3-year-old Veronica may be too young to realize she's at the center of a contentious legal battle between her biological father and the parents who thought they had adopted her. She was taken from Matt and Melanie Capobianco's home on New Year's Eve 2011 after they had raised her for two years.
Since then they've been fighting a South Carolina court's decision. They appealed to the South Carolina Supreme Court, but the justices upheld the ruling. Now, they're petitioning the United States Supreme Court to overturn the verdict.
The couple had arranged to adopt Veronica from her birth mother before the child was born. They were told the father, Dusten Brown, waived his parental rights and he signed a document saying he would not challenge the adoption.
In a surprising turn of events, when Veronica was 4 months old, her father filed for paternity and custody citing a federal law from 1978 called the Indian Child Welfare Act.
Editor's note: Watch the video of Drew Griffin's original report, then read his update to the story.
St. John, Indiana (CNN) – Amidst hundreds of emails I get each day, Bill Keith’s stood out for its subject line: CNN viewers are the best.
I couldn’t agree more. Because when we told you about his plight, how bureaucrats in Washington were close to shutting down his homegrown solar attic fan business, you responded. And today Bill is out of his jam.
You may recall the story. Bill Keith is an Indiana roofer who came up with the idea of creating a solar powered attic fan. The fan cools off your attic during hot summer days, lowers your electric bill and requires absolutely no power source other than the sun to do it.
SunRise Solar was a perfect U.S. born “green” company. So perfect that during the 2008 election the Obama campaign took notice. And shortly after the election, Bill Keith and his company became the poster child for the president’s green jobs, green manufacturing initiatives.
A report from a human rights organization goes into graphic detail with horrifying claims about what’s happening at a school for students with severe behavioral and developmental issues. They call it torture. Anderson spoke with Michael Flammia, an attorney for the Judge Rotenberg Center and Dr. Louis Kraus, a board member of the American Academy of Child and Adolescent Psychiatry.
A Massachusetts school for special needs students uses a controversial method for trying to control the children's behavior. They administer electric shocks. The number of shocks and the reason for using the device is at the discretion of the Judge Rotenberg Center (JRC) staff.
JRC has students as young as 3-years-old. Their website says they've provided "very effective education and treatment to both emotionally disturbed students with conduct, behavior, emotional, and/or psychiatric problems and developmentally delayed students with autistic-like behaviors."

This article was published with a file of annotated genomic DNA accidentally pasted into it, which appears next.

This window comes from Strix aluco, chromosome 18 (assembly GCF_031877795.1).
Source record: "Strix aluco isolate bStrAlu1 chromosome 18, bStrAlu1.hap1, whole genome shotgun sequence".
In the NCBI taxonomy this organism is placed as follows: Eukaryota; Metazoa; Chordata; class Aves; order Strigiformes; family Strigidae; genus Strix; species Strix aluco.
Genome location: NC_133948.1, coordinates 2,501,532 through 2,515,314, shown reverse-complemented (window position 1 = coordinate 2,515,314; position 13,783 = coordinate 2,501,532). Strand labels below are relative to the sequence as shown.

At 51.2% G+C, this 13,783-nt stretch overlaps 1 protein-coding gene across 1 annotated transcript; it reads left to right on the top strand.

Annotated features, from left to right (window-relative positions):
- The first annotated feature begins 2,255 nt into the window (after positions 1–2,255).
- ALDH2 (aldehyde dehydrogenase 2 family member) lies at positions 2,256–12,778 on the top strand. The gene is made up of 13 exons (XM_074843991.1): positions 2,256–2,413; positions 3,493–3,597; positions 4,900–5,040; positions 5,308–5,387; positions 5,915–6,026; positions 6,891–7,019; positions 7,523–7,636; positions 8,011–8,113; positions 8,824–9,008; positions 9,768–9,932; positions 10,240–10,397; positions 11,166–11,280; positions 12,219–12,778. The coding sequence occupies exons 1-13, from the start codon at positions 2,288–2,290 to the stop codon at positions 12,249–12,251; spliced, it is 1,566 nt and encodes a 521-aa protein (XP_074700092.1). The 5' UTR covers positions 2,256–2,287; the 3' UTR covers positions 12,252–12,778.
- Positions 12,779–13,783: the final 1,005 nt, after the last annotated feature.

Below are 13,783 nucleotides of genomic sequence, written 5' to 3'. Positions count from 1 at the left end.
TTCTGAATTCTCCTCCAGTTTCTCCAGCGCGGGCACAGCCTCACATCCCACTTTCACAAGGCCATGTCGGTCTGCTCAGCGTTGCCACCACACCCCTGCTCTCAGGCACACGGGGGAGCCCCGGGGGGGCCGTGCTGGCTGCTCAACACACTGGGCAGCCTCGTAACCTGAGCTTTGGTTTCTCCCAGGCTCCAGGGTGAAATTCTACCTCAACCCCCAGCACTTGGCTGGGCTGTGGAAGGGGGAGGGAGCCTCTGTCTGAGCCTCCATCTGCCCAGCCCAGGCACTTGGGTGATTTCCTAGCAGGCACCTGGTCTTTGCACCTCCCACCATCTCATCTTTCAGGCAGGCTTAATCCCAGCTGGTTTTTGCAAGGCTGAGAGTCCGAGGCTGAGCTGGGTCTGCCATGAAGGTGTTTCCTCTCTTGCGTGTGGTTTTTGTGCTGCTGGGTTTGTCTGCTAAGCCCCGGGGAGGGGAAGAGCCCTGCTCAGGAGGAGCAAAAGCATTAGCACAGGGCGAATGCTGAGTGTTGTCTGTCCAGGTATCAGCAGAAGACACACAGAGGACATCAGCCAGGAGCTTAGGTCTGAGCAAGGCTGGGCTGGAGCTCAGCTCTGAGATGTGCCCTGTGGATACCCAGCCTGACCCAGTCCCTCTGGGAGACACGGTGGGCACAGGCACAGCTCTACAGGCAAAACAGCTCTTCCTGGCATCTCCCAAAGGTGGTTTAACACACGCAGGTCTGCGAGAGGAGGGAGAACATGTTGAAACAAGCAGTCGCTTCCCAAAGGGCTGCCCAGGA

One graphic video, that school officials didn't want the public to see, shows Cheryl McCollins' autistic son Andre receiving 31 electric shocks in a seven hour timeframe. McCollins was distraught about the treatment and wants JRC shut down.
A plaintiff in the Murfreesboro mosque case explains why she's in a legal battle with the Muslim community.
A North Carolina pastor's anti-gay sermon sparks heated protests, but his supporters aren't backing down.
Can zapping emotionally challenged children with painful electrical shocks - like cattle - actually help them? The Judge Rotenberg Center (JRC) in Massachusetts claims it does. But as Anderson Cooper reported last week, there’s a new push to close the school.
The renewed effort to shutdown JRC comes after a graphic video surfaced that school officials didn't want the public to see. The video shows Cheryl McCollins' son, Andre, receiving 31 electric shocks from school staff in a seven hour period. His family’s attorney says he was later treated for post traumatic stress disorder.
However, another mother, Marie Washington, said JRC saved her son's life by using the shocks to treat him, instead of medications. Washington calls the program a "godsend."
JRC is a special needs school for children as young as 3-years-old. Their website says they've provided "very effective education and treatment to both emotionally disturbed students with conduct, behavior, emotional, and/or psychiatric problems and developmentally delayed students with autistic-like behaviors."
Critics disapprove of the method used by the school to change students' behavior. JRC calls the shocks "aversive therapy," opponents call it torture. They invented the device used to administer the shocks, and they're the only school using the technique.
Tonight, Anderson explores the medical research behind the shock therapy. He'll speak with one of the top autism researchers in the country, Kevin Pelphrey, who’s the Director of Yale’s Child Neuroscience Laboratory, and Nathan Blenkush, Director of Research at JRC, who has worked at the school since 2006. Tune in to AC360 at 8 and 10 p.m. ET.
Editor's note: Watch Gary Tuchman's 2011 report and read about the recent update in the Demiraj's fight to stay in the U.S.
The Department of Homeland Security has granted asylum to an Albanian immigrant, his wife and teenage son after a years-long deportation battle.
According to a letter from the Department of Homeland Security, Edmond and Rudina Demiraj and their teenage son, Rediol, were all granted asylum "for an indefinite period." The letter also said that asylum status for each person may be terminated if the family "no longer has a well founded fear of persecution because of a fundamental change in circumstances."
CNN first reported on the Demiraj case last fall. The Department of Justice was then threatening to deport the family to Albania even after Edmond Demiraj promised to testify in a human trafficking case.